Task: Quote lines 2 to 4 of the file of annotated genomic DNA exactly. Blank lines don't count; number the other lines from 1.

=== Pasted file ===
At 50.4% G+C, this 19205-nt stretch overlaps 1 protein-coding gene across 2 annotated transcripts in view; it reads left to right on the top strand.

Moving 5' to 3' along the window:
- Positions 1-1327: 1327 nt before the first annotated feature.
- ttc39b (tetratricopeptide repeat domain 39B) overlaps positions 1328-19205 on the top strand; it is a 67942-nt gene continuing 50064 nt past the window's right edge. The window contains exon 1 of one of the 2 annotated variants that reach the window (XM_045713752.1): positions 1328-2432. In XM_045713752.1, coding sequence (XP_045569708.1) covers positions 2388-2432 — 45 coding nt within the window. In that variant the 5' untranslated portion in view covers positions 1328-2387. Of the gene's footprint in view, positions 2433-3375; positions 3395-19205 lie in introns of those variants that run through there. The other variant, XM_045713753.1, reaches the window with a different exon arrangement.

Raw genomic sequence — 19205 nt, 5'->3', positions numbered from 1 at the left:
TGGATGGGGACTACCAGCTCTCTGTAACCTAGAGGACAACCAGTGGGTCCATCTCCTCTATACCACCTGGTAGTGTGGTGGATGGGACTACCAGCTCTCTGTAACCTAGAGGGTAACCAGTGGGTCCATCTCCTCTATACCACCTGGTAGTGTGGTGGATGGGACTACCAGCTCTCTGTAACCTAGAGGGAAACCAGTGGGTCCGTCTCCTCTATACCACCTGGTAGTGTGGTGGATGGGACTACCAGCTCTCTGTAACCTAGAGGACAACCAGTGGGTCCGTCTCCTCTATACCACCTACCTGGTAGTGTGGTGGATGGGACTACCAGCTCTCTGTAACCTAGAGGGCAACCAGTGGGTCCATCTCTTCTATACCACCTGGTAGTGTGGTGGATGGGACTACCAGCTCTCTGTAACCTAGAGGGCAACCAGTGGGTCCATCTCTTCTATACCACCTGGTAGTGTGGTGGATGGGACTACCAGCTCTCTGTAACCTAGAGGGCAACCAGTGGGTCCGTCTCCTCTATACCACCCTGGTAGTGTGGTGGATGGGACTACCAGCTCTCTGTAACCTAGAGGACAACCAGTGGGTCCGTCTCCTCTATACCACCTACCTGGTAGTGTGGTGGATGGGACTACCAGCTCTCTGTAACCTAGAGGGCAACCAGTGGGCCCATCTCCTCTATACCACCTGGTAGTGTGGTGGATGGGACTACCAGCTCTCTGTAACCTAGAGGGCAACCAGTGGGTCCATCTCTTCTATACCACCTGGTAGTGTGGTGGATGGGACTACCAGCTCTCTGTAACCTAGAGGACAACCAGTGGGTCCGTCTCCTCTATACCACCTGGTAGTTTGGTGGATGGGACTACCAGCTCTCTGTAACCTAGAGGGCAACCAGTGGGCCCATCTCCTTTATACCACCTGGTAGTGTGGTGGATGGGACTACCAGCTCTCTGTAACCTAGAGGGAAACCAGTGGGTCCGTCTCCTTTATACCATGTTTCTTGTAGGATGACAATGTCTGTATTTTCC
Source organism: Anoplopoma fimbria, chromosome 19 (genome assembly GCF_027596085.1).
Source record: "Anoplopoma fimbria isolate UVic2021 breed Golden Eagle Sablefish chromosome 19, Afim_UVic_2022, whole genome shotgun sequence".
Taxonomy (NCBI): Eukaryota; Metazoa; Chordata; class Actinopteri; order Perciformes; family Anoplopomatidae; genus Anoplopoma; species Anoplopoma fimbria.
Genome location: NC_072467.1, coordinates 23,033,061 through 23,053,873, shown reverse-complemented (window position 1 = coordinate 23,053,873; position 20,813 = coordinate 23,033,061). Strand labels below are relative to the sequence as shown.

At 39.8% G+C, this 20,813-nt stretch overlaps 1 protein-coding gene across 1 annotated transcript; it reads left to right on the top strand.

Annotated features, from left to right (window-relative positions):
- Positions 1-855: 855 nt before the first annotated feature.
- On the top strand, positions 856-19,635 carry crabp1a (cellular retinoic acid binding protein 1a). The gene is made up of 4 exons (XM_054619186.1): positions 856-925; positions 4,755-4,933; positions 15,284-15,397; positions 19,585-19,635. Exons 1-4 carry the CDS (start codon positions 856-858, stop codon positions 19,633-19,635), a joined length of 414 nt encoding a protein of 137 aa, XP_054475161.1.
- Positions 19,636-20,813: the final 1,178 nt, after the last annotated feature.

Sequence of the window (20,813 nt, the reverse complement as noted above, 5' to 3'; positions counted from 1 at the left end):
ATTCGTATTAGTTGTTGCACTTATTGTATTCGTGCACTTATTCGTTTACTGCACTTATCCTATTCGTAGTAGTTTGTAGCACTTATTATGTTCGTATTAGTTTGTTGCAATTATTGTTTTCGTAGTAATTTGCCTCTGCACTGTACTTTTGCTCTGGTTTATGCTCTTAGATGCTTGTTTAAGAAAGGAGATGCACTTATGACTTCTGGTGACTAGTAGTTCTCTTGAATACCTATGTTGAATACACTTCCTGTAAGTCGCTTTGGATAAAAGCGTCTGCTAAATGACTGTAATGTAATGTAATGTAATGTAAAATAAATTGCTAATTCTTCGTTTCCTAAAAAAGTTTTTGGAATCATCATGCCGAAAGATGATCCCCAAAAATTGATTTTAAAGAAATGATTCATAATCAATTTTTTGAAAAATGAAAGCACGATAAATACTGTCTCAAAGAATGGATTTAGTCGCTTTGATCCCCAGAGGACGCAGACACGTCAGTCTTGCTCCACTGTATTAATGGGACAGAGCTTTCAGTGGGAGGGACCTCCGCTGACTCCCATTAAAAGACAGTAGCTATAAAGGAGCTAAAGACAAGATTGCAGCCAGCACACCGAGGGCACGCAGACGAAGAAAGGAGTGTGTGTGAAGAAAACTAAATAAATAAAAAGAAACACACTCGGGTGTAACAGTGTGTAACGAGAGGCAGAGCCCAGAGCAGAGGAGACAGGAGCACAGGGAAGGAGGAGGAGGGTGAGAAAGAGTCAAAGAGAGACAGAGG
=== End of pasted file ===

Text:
Moving 5' to 3' along the window:
- Positions 1-1327: 1327 nt before the first annotated feature.
- ttc39b (tetratricopeptide repeat domain 39B) overlaps positions 1328-19205 on the top strand; it is a 67942-nt gene continuing 50064 nt past the window's right edge. The window contains exon 1 of one of the 2 annotated variants that reach the window (XM_045713752.1): positions 1328-2432. In XM_045713752.1, coding sequence (XP_045569708.1) covers positions 2388-2432 — 45 coding nt within the window. In that variant the 5' untranslated portion in view covers positions 1328-2387. Of the gene's footprint in view, positions 2433-3375; positions 3395-19205 lie in introns of those variants that run through there. The other variant, XM_045713753.1, reaches the window with a different exon arrangement.